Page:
a camera opposed to it that could see only the matching segment, all the others
being invisible to it. Images obtained in virtual space by those cameras were
projected on the surface of the strip in real space, by six projectors
positioned at the same space the cameras have in virtual space, and with the
same optical characteristics as the cameras. The challenge was to insert
parameters in the modeling process to alter the shape of the virtual strip to
match most of the imperfections of the strip in real space.
The rest of the process was to create in virtual space all the effects needed
for the installation. The first layer of the projection was a texture created
from Gordana's painting, the ouroboros (the "snake") was a wire-frame model of
a 2D function used in some previous works, and the headlines were to be read
from a text file.
The image used for the texture had to be with high resolution to avoid
pixelation. The entire image, that was 6144 pixels wide and 768 pixels high,
was cropped to obtain 18 images of 1024 by 256 pixels. The texture of each of
the six segments has three slices, each covered by one image. This is due to
the need to use textures that have sizes that are power of 2.
The movement of the "snake" is continuous, with constant speed and direction,
and is not affected by the audience. A matching sound is used, that travels in
both the inner and outer loop of speakers, in synchronism with the "snake".
The movement of the headlines has two components: a longitudinal movement,
around the strip, and an oscillatory lateral movement. The parameters of those
movements - the speed, direction, frequency, amplitude - are affected by the
sensors placed around the strip. Adding some randomness and using parameter
control make the final result less predictable, so the audience influences the
motion, but is not able to control it.
the data acquisition software
The third part of custom-made software for the installation deals with data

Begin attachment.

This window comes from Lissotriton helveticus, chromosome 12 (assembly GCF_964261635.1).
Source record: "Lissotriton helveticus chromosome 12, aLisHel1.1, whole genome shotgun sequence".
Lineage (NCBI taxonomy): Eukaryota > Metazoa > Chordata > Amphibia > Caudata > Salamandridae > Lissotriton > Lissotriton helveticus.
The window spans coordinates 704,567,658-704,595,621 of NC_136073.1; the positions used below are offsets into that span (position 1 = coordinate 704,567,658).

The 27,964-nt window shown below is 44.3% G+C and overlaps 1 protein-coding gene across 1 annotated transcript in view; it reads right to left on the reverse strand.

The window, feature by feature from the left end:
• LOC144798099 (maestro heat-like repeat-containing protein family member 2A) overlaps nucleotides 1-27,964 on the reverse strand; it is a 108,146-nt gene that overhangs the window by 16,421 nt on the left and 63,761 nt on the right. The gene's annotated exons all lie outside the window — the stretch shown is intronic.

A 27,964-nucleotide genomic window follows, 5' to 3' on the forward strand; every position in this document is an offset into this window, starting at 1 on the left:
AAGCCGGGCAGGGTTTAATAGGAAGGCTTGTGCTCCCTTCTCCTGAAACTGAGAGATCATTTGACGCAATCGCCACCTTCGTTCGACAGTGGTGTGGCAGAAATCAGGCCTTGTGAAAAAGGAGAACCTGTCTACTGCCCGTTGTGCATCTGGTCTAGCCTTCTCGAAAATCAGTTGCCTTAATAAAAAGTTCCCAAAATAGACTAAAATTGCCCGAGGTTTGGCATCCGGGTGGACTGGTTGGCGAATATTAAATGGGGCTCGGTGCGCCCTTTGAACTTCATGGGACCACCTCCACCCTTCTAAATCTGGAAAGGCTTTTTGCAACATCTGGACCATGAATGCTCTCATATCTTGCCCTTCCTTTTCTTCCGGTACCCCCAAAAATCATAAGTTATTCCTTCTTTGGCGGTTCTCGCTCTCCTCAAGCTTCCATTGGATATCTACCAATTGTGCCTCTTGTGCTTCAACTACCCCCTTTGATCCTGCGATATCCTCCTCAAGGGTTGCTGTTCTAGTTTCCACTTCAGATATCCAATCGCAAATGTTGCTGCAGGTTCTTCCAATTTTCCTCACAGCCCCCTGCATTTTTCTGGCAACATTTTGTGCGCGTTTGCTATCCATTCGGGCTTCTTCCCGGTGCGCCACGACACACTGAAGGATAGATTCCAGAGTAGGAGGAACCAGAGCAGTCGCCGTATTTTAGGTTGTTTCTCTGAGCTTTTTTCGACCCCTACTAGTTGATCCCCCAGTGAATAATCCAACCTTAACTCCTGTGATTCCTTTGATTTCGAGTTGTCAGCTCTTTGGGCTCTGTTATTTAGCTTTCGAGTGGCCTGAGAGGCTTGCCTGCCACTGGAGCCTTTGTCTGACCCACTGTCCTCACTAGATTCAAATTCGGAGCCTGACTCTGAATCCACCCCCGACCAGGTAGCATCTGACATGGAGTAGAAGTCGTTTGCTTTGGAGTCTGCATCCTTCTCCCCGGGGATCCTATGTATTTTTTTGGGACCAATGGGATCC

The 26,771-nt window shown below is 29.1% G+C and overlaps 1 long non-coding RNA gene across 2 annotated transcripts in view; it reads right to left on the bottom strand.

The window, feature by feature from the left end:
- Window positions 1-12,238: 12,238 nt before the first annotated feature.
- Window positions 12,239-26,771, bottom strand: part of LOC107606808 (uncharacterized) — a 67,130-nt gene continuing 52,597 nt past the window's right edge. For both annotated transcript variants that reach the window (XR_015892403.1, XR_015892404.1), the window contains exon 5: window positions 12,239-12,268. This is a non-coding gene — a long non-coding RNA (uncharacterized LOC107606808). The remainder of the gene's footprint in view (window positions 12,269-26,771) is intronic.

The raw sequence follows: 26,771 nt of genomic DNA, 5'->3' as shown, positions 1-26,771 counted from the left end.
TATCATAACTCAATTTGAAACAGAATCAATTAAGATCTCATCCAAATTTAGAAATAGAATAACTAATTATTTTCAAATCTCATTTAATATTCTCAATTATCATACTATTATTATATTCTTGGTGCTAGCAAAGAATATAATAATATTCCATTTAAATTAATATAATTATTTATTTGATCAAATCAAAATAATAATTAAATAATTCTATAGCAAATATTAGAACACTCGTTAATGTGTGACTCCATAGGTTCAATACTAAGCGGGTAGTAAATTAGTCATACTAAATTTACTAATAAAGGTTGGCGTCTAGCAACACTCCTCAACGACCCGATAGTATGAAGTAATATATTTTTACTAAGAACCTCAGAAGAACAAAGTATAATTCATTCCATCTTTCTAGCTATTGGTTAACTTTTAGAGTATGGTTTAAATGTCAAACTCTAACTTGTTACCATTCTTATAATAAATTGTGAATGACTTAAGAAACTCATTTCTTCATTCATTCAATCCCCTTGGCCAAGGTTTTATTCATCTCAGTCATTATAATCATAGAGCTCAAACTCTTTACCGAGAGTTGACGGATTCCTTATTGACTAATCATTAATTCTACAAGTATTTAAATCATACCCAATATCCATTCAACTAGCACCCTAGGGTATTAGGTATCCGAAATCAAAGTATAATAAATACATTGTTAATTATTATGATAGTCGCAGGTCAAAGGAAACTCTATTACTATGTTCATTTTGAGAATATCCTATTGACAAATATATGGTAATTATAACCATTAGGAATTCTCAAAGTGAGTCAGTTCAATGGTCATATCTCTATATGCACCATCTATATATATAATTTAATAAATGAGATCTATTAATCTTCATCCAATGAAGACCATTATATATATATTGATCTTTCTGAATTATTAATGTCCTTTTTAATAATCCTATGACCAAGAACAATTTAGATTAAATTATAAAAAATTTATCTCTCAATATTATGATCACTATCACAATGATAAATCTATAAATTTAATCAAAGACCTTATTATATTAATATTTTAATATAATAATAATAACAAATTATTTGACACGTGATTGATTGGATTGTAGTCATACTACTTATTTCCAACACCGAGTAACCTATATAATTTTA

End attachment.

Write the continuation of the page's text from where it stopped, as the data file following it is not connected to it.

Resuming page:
acquisition. A hardware interface was made, connected to the parallel port of
the computer, to check the activity of twenty passive infrared detectors
(PIRs), placed under the strip. Data lines of the port were used for output
(driving the multiplexer) and control lines for input (getting the states of
the sensors) to the computer.
This software was written in TurboPascal, and is running in a DOS window. It
checks the state of all the sensors several times per second. Comparing the new
state to the previous, when a positive transition occurs sensor activation is
detected. Every time an activation is detected, a countdown mechanism starts.
When it reaches zero, the sensor is considered inactive regardless of its
actual state. A new activation will be detected only when a new positive
transition occurs. The countdown time was adjusted to have a good response to
average movement of the audience.
The mechanism of estimating movement is as follows: activation states of a
range of sensors are ANDed with left-shifted and right-shifted previous values.
By counting ones (matches) in the results and comparing these sums for the two
cases, an estimation of the direction and the "volume" of movement is made. The
sensor ranges used for this operation largely overlap, and the estimation is
made for six sections.